| Alexander 1st|
| Egidia Hay
July 15, 1470, Huntly, United Kingdom
Alexander Seton, Lord Gordon
George Gordon, 2nd Earl of Huntly
Alexander Gordon, 3rd Earl of Huntly
Sir William Seton of Seton
William Gordon, John Gordon, Lord Gordon
Alexander Seton, Lord Gordon
Alexander Gordon, 1st Earl of Huntly Wikipedia
Alexander Seton, 1st Earl of Huntly (died 15 July 1470), who adopted the family name of Gordon from about 1457, was a powerful 15th-century Scottish magnate. He was knighted in 1439/1440 and was Lord of Badenoch, Gordon, Strathbogie and Cluny.
He was the son of Alexander Seton, Lord Gordon (died 1440) (2nd son of Sir William Seton of that Ilk), by his spouse Elizabeth Gordon (died 16 March 1439), daughter and heiress of Sir Adam Gordon of that Ilk. In 1435 he accompanied the princess Margaret to France to marry the 9th Dauphin of France. In a charter dated 23 February 1439–40, he is styled Sir Alexander Seton of Tullibody, heir of Elizabeth Gordon. The charter confirmed an earlier exchange of lands between Sir William Keith and Margaret Fraser (his maternal grandparents) and William Lindsay, Lord of Byres exchanging lands for that of Dunottar.
He succeeded his father as Lord Gordon before April 1441. Alexander then resigned his lands to the king on 3 April 1441 and in return was granted a charter to himself and his wife Elizabeth of the lordships of Gordon, county Berwick; Strathbogie, Aboyne, Glentanner and Glenmuick, in Aberdeenshire; and Panbride in county Forfar; to be held in liferent and by their son George Gordon in fee as well as his lawful male heirs.
In 1449, Alexander was raised to the peerage and created the first Earl of Huntly by King James II of Scotland, sometime before 3 July of that year when he witnessed a charter to James Hamilton, 1st Lord Hamilton under that title. Later in the year he was present at the gates of Arbroath Abbey when the Ogilvies and Lindsays were disputing their claims to the office of justiciary of that abbey; where the Ogilvies were defeated and Earl Alexander, there in support of that family, had to flee the field himself.
He was embroiled in struggles against the Douglases, against the Lords of the Isles, and against the Lindsay earls of Crawford while being closely aligned with William Crichton, the Chancellor. On 28 April 1451 he received a charter from the king of the lordship of Badenoch and the castle of Ruthven. Gordon fought on the King's side against the Douglases during The Douglas Rebellion and soundly defeated the Crawfords at the Battle of Brechin 18 May 1452.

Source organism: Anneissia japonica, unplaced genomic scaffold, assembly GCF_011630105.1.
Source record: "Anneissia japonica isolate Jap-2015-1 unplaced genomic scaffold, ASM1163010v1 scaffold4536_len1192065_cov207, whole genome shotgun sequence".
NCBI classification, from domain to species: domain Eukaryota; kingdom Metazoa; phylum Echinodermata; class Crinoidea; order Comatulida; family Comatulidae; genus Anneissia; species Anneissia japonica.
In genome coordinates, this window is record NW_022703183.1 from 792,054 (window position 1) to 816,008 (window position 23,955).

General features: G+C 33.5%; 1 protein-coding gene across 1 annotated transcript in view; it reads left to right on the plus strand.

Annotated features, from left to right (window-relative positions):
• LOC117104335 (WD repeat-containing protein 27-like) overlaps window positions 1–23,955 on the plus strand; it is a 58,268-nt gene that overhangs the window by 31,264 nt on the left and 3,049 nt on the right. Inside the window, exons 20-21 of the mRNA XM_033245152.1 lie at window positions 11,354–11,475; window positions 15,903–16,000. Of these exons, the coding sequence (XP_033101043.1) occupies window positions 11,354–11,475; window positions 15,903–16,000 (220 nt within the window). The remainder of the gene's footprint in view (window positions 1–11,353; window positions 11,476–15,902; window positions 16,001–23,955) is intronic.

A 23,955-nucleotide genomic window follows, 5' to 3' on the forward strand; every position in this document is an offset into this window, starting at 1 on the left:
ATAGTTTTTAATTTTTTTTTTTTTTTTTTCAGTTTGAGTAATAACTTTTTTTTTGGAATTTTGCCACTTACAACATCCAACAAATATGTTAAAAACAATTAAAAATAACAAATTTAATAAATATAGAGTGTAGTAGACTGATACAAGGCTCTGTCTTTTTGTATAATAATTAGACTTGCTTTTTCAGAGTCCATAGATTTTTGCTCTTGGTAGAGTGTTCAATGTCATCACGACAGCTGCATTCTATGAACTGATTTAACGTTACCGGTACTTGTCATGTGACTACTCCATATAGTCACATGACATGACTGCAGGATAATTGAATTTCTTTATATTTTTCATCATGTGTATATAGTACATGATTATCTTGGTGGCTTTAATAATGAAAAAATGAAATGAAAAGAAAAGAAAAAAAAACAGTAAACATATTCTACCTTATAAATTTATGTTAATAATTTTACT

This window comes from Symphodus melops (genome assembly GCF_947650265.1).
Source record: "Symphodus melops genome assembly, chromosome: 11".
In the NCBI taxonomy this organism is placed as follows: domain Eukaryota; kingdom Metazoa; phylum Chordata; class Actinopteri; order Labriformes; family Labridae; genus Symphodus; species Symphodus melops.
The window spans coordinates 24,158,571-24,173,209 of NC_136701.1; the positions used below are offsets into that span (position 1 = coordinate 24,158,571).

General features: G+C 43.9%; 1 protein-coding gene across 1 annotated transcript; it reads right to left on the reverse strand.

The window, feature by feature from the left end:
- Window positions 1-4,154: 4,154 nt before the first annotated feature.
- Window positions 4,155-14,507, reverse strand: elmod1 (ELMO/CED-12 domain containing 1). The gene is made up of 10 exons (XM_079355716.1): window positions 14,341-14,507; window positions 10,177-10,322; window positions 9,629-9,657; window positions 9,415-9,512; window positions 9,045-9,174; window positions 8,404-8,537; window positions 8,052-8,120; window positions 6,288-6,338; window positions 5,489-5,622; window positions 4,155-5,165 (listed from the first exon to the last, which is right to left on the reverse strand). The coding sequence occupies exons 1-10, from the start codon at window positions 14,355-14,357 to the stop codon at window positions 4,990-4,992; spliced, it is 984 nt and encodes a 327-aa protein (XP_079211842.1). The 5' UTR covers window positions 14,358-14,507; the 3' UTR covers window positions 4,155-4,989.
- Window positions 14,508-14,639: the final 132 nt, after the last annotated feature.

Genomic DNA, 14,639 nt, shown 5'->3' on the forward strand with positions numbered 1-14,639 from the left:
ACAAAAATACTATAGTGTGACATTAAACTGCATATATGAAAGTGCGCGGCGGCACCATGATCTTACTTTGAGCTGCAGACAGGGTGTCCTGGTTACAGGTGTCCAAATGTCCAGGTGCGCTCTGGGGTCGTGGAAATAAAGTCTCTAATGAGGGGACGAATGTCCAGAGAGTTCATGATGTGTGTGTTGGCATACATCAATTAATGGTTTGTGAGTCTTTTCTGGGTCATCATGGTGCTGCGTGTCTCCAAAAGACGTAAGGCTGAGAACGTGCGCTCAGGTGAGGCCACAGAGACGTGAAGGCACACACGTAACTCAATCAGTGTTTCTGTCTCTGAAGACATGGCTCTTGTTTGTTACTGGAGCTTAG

Huntly adopted the family name of Gordon about 1457. He died on 15 July 1470 at Huntly Castle and was buried in Elgin Cathedral.
Alexander Gordon married first, c. 8 January 1426 Egidia Hay, daughter and heir of John Hay of Tullibody. Together they had a son:Alexander Seton, ancestor of the Setons of Touch, and Abercorn; succeeded to his mother's lands.
He obtained an annulment to this marriage in 1438 in order to marry Elizabeth Crichton, daughter of William Crichton, the Chancellor of Scotland. Alexander and Elizabeth had the following children:George Gordon, 2nd Earl of Huntly, succeeded to the earldom and his father's lordships
Sir Alexander Gordon of Midmar, later of Abergeldie, married Beatrix Hay, daughter of William Hay, 1st Earl of Erroll
Adam Gordon, Dean of Caithness
Margaret Gordon, before 9 November 1457 contracted to marry Nicholas Hay, 2nd Earl of Erroll but for some reason did not and he married her sister Elizabeth.
Elizabeth Gordon (died 17 Apr 1500), married Nicholas Hay, 2nd Earl of Erroll, and then after his death she remarried, John Kennedy, 2nd Lord Kennedy, and had issue by her second husband
Christian Gordon, married William Forbes, 3rd Lord Forbes, on 8 July 1468, and had issue
Lady Catherine Gordon, on 30 September 1461 she was contracted to marry Archibald (then aged 12), eldest son of George Douglas, 4th Earl of Angus but the marriage did not take place
Alexander Gordon had two additional children by a daughter of Cumming of Altyre, identified by her byname 'the Fair Maid of Moray', but there is no record of a marriage between them. They were:Janet (died 1470–73), married to James Innes of Innes
Margaret (died c. 1506), married in 1484 to Hew Rose, 6th Lord of Kilravock